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Mathilde Bagneres interviews economist STEPHANIE SEGUINO
UNITED NATIONS, Feb 22 2012 (IPS) - The phrase “financing for gender equality” may sound dry, but it lies at the heart of some of the most intractable problems faced by women around the world today – and whether the political will exists to allocate real resources to solving them or simply pay lip service.
Beginning next week, from Feb. 27 to Mar. 9, ministers and civil society delegates will meet at the United Nations for the 56th session of the Commission on the Status of Women (CSW).
This year’s meeting is especially critical because it will assess how governments have made good on promises at the 52nd session in 2008 to boost financing for gender equality and the empowerment of women.
The topic covers everything from broader macroeconomic policies, to public finance and gender responsive budgeting, the mobilisation of international resources and aid, and finding new and innovative sources of funding.
Stephanie Seguino, an economics professor at the University of Vermont in the United States, will take part in the CSW discussions as a member of a panel on “national experiences in implementing the agreed conclusions of CSW 2008”.
IPS Correspondent Mathilde Bagneres talked with Seguino about how women are particularly affected by the current economic crisis, and the role of government in crafting policies that promote not only women’s equality but sustainable development for society as a whole. Excerpts from the interview follow.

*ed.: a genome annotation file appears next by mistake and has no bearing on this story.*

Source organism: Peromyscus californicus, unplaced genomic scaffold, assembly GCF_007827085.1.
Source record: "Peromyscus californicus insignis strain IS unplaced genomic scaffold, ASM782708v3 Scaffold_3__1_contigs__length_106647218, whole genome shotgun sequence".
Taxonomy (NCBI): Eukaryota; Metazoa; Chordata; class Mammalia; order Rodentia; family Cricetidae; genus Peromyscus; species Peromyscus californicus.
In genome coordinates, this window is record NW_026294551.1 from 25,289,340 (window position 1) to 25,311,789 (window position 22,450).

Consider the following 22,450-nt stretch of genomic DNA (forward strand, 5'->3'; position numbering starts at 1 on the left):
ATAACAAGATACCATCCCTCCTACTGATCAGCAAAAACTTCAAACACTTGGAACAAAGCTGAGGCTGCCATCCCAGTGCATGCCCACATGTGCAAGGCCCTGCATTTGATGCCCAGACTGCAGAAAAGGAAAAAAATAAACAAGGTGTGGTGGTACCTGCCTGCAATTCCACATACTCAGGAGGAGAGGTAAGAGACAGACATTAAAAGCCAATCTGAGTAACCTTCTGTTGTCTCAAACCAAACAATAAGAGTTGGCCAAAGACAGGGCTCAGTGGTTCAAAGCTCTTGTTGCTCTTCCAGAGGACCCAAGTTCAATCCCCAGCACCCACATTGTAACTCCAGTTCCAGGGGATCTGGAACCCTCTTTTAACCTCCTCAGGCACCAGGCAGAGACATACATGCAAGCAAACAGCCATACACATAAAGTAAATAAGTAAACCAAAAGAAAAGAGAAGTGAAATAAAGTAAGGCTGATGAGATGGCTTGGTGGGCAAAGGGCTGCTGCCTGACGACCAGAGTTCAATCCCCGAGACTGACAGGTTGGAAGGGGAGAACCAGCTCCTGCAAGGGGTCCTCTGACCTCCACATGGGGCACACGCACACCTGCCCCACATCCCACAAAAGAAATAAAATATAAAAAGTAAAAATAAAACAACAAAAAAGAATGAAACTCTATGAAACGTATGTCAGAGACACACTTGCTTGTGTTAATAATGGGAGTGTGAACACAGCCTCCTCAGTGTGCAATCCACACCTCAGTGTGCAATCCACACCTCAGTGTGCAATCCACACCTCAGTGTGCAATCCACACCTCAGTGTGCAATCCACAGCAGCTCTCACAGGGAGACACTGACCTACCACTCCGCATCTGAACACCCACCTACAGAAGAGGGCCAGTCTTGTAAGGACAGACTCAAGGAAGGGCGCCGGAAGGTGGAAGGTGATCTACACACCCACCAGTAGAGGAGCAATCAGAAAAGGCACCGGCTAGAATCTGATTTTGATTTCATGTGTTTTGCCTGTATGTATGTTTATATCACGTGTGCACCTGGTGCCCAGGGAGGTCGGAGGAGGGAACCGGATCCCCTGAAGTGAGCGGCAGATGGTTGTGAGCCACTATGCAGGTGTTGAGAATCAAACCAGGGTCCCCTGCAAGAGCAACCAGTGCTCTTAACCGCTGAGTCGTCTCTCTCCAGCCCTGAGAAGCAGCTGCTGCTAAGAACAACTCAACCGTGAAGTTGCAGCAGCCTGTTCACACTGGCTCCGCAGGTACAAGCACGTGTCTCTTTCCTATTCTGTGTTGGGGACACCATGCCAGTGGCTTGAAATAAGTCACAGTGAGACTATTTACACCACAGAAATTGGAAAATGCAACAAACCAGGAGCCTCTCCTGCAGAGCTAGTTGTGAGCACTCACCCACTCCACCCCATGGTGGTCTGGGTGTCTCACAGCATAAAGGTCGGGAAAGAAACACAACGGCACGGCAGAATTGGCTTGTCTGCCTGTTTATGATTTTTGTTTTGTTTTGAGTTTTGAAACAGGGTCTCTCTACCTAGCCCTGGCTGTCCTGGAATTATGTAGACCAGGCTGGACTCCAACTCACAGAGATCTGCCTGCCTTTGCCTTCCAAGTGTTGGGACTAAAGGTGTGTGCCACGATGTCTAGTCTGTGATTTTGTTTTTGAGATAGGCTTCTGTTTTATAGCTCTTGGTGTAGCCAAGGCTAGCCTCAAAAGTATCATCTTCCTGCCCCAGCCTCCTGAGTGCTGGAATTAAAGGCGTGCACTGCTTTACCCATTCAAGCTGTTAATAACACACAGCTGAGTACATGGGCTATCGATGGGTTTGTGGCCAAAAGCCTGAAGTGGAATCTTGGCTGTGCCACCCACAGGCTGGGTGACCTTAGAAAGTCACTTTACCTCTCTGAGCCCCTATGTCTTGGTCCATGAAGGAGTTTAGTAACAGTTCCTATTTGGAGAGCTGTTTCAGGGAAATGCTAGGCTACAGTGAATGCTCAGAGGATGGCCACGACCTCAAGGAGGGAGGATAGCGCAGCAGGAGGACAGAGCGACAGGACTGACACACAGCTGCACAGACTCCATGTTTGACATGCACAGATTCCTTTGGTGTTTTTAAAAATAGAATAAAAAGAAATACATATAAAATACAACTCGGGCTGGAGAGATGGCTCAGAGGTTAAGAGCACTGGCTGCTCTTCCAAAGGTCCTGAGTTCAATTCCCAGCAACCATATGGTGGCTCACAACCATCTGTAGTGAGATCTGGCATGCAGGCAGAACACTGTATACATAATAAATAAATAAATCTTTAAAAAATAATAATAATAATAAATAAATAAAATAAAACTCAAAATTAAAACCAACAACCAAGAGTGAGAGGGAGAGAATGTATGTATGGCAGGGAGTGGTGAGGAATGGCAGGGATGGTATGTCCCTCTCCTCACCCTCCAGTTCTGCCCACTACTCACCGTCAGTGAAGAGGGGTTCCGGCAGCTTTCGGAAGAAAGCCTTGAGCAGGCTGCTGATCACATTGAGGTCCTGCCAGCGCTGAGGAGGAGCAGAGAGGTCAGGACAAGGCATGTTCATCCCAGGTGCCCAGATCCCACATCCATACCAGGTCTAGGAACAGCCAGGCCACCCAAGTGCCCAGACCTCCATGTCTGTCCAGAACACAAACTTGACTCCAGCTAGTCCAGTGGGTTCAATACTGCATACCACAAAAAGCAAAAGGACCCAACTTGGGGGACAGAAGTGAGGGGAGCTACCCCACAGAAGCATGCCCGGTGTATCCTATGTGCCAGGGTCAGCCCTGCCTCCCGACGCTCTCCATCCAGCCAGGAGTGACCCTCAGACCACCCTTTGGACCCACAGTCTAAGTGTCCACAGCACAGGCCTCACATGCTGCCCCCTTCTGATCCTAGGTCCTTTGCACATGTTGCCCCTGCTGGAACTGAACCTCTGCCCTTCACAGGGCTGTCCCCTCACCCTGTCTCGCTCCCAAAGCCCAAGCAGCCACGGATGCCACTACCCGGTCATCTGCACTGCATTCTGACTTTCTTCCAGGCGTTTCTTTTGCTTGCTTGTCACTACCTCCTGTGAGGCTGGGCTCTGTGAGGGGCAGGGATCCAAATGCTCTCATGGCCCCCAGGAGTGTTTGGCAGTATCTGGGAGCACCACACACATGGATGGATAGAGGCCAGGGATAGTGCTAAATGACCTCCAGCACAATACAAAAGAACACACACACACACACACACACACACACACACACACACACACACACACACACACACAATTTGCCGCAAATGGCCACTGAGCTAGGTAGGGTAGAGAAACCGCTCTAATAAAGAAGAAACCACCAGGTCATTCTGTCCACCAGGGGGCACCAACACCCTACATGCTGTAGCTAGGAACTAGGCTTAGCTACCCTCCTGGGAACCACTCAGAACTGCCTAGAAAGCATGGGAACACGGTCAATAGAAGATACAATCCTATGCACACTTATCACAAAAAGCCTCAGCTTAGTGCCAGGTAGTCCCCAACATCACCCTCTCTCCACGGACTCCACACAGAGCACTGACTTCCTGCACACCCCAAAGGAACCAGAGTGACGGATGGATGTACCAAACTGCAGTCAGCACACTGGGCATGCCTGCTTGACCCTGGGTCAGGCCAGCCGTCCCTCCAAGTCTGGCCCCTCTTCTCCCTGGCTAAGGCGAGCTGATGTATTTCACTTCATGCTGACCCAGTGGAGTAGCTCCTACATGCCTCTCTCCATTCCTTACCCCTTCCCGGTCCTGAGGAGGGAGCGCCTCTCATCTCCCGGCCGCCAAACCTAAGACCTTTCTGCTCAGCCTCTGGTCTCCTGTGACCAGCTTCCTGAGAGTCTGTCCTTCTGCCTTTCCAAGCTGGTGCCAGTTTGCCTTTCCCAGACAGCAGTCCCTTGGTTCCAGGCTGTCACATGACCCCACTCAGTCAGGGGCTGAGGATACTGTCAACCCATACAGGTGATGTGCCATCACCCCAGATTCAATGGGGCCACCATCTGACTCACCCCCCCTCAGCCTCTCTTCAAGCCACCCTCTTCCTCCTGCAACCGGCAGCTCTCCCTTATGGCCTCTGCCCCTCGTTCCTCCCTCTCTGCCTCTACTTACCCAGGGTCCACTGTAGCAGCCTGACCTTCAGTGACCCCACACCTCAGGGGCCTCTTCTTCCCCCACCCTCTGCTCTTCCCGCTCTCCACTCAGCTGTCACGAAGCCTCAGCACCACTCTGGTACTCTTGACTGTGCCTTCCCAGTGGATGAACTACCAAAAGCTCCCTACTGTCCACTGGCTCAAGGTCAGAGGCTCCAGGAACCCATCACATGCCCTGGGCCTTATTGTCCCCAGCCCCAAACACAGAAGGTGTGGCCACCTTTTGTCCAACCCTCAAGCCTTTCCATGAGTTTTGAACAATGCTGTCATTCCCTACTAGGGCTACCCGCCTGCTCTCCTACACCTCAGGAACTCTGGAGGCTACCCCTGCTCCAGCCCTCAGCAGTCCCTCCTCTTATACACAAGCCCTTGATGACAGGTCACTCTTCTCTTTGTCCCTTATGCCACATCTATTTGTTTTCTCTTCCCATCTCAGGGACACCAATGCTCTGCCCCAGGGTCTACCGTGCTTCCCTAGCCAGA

Q: Low wages and underemployment of women have been a persistent problem around the world, long before the latest financial crisis. How can financing for gender equality address these issues?
A: Some of the problems of women’s lower wages and underemployment can be addressed through gender-aware targeting of public expenditures as well as anti-discrimination policies. Clearly, policies to promote girls’ education, including publicly funded education, are key.
However, more than that, policies to reduce women’s care burden and policies to promote men’s participation in unpaid caring labour – such as paternity leave – free up women’s time to engage in paid work.
Also, public investment in infrastructure that improves women’s access to health care – rural health clinics, skilled health personnel – and reduces the time they spend fetching water and fuel, or moving goods to market helps them engage in productive activities.
Training programmes that target women, especially for non-traditional “male” jobs, are important. In agricultural economies, governments can offer loan guarantees where women lack title to land in order to leverage their access to credit.
(But) even these steps will be insufficient to undermine pay inequality. Governments need to assertively develop and enforce anti-discrimination legislation, AND affirmative action programmes. Governments can serve as role models by ensuring that some minimum level of leadership positions is filled by women – 30 percent or more.